International Business Machines Corp. posted a quarterly revenue miss and barely beat analyst expectations for earnings per share as customers put off spending on big ticket items and a stronger dollar hit the company's top line.
IBM, which has shifted its focus to higher-margin software and services from tech products, said on Tuesday that earnings per share, excluding items, were $3.62 (U.S.), just beating average analysts' estimates of $3.61.
Excluding a $160-million charge related to U.K. pension fees, net income fell slightly to $3.82-billion from $3.84-billion a year ago while net income, excluding acquisition costs, rose 5 per cent to $4.2-billion.
Revenue eased 5 per cent to $24.7-billion due to a negative currency impact of almost $1-billion. Wall Street had expected a decline in revenue by about 3 per cent to $25.36-billion.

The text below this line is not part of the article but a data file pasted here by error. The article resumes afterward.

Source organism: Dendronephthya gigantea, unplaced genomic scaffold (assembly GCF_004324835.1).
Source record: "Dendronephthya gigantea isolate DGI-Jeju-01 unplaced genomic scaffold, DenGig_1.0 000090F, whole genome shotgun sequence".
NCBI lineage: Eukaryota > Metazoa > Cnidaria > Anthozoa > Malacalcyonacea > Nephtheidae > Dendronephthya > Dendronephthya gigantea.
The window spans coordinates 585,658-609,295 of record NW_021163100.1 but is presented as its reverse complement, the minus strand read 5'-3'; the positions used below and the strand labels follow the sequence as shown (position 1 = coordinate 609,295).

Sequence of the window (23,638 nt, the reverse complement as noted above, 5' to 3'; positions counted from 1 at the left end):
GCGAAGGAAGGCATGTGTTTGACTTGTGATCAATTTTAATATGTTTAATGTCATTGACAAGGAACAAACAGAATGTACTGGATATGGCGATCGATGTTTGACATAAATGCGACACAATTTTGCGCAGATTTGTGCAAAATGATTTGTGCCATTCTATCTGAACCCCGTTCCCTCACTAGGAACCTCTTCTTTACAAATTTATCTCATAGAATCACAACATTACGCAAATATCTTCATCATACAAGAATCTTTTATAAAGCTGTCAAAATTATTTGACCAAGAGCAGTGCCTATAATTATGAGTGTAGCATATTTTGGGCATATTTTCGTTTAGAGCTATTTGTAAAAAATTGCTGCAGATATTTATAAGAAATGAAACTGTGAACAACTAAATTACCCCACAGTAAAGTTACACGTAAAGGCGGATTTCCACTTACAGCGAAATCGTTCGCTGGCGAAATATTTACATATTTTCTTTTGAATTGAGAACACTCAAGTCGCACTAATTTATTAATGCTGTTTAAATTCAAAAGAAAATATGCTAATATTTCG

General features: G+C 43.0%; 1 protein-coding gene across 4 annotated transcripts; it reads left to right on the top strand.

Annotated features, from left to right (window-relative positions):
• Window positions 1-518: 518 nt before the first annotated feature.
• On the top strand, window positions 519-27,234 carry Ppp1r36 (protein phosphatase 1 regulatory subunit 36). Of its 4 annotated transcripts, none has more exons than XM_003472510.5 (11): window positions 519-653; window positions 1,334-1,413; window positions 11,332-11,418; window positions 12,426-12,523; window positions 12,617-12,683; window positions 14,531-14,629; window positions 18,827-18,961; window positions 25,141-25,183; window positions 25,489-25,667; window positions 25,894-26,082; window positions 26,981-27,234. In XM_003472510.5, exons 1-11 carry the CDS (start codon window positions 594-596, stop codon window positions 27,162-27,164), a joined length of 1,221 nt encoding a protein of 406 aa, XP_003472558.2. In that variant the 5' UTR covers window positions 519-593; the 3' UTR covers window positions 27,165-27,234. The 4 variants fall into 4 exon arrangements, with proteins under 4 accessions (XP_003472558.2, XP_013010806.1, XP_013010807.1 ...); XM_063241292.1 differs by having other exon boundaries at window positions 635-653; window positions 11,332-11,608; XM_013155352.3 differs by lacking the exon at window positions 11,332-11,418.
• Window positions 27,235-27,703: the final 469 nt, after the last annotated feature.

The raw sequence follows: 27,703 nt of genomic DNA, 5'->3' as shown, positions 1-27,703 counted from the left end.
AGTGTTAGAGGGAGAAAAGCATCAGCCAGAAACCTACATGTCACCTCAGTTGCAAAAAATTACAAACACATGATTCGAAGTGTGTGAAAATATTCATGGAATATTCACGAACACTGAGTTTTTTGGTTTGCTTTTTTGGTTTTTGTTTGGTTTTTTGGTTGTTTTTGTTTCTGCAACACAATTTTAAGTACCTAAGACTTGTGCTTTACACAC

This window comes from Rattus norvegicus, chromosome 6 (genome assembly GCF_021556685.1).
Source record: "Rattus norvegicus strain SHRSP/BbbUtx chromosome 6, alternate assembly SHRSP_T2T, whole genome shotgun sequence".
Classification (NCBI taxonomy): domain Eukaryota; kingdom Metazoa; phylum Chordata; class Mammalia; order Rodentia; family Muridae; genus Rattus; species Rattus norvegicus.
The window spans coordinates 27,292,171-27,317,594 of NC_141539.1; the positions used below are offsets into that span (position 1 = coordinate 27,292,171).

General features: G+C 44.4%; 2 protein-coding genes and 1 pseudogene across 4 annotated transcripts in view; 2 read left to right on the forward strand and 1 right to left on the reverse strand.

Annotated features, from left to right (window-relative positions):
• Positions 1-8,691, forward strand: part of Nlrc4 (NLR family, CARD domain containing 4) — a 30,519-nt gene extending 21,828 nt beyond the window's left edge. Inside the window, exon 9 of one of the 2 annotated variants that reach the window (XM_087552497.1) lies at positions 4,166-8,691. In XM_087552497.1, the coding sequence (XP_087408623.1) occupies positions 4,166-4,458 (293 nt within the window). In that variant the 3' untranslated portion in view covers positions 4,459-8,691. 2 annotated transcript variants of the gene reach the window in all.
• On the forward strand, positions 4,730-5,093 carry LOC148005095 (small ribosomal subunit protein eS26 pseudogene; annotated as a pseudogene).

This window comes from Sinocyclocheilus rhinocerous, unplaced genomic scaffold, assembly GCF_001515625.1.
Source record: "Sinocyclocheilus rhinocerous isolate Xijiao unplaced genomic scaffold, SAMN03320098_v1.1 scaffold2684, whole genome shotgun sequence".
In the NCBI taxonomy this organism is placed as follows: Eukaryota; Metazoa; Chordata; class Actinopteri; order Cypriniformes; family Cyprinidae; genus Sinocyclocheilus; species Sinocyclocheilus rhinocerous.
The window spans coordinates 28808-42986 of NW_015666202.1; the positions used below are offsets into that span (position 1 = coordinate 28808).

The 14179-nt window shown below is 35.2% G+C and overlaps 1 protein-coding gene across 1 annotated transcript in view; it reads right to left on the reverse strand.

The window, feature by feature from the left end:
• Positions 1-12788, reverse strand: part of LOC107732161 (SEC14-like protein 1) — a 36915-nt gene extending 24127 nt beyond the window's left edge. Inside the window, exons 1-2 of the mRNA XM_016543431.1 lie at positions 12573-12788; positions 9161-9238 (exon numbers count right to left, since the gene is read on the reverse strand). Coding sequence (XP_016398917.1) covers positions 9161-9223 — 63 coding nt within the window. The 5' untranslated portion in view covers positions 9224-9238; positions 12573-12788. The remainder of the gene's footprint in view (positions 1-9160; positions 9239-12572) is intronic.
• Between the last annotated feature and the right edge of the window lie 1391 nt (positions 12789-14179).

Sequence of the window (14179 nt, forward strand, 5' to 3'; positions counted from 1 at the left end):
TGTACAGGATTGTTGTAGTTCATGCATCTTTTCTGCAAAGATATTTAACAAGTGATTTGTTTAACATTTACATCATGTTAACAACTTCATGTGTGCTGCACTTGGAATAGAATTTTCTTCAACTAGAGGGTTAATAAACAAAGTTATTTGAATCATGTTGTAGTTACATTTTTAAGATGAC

"If you look at the third-quarter performance, we did start off the first two months of the quarter on a stronger trajectory than we saw for the full quarter'" chief financial officer Mark Loughridge said on a call with analysts.
He added, "a handful of deals ... fell out of the quarter" which the company had thought were secure.
The CFO also said that several large countries had disappointed, with Mexico and Australia "both down double digits."
Global Equities Research analyst Trip Chowdhry said that some customers are holding off with purchases ahead of the U.S. presidential election, going ahead only with smaller purchases instead of replacing entire systems.
"Customers are just not opening their wallets," he said. "That is putting pressure on IT spend."
Revenues from IBM's EMEA region, which includes Europe, Middle East and Africa were $7.2-billion, down 9 per cent, without adjusting for foreign exchange effects.
In the Americas, revenue declined 4 per cent to $10.4-billion while Asia-Pacific revenues rose 1 per cent to $6.5-billion.
IBM reiterated its outlook for the year, targeting earnings per share of at least $15.10.
IBM stock lost 3.31 per cent to $204 in after hours trading. It closed up 1 per cent at $211 on Tuesday.